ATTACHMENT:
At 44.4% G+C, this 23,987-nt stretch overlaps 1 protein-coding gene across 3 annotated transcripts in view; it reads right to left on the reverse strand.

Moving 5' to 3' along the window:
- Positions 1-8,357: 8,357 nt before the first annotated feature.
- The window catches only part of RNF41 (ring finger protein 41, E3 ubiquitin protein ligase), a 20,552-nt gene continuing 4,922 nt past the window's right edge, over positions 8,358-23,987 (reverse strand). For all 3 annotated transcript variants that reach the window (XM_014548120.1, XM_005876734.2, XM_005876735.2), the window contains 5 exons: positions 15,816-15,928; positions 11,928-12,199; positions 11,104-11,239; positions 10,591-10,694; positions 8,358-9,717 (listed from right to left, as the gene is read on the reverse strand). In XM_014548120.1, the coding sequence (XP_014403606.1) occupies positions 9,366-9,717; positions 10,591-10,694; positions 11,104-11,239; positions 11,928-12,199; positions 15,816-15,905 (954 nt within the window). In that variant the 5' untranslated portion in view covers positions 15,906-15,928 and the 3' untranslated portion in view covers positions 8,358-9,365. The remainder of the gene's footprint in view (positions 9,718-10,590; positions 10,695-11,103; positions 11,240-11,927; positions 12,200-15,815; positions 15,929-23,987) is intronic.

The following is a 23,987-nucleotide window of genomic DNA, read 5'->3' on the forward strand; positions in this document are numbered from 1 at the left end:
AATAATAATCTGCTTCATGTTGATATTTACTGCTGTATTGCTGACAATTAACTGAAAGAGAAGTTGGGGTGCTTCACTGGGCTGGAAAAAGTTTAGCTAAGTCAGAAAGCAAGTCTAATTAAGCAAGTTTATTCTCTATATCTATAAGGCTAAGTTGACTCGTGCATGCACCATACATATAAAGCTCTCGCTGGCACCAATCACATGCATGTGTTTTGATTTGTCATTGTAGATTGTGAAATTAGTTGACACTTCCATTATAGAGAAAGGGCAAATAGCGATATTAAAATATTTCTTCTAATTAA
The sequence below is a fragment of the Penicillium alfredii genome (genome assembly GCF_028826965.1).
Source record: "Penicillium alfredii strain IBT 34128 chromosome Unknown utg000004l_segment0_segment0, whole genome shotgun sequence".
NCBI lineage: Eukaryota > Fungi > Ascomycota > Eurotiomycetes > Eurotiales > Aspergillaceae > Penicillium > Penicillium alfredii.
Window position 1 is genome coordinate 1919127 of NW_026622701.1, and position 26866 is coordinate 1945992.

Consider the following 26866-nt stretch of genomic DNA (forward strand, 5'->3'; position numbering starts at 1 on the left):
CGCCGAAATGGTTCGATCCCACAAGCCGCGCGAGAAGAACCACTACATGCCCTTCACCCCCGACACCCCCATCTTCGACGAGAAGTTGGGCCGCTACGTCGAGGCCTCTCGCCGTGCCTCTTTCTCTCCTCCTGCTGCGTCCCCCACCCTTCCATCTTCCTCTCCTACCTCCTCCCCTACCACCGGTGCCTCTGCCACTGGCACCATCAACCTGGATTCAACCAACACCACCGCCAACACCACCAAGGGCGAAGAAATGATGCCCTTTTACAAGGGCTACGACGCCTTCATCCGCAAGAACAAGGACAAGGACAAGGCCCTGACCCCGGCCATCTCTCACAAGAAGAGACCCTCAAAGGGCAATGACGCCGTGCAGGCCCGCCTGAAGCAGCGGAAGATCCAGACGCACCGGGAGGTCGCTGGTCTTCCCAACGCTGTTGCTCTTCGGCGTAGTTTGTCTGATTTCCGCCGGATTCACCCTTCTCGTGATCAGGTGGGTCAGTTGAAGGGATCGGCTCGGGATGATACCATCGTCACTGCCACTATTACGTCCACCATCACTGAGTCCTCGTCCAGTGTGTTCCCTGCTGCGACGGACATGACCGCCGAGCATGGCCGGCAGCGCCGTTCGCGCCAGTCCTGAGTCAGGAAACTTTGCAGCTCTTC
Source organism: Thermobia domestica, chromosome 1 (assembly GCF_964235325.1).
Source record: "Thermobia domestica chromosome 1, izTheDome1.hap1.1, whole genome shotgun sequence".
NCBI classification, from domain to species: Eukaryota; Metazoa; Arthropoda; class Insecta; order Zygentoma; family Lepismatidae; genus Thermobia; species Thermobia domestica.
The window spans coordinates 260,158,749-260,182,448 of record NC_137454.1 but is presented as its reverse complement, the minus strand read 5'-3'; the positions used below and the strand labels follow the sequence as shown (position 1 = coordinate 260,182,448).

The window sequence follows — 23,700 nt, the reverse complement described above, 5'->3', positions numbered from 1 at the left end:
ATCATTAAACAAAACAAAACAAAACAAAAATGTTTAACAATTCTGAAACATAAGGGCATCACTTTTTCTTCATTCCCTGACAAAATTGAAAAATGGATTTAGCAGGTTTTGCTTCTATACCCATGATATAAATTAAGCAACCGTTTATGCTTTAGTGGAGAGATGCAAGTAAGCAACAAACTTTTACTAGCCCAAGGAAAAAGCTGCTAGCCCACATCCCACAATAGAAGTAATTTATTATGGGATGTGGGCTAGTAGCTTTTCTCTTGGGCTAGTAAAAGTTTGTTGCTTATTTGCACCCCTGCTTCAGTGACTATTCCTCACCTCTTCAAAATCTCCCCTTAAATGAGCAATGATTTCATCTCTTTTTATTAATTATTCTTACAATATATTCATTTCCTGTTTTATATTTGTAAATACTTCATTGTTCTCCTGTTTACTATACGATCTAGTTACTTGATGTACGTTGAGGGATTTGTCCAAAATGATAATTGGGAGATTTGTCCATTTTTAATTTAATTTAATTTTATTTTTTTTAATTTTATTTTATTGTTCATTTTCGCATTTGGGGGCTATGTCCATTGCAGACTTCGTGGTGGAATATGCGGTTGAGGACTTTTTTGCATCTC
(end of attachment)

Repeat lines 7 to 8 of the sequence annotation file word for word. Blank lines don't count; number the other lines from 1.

The sequence below is a fragment of the Penicillium alfredii genome (genome assembly GCF_028826965.1).
Source record: "Penicillium alfredii strain IBT 34128 chromosome Unknown utg000004l_segment0_segment0, whole genome shotgun sequence".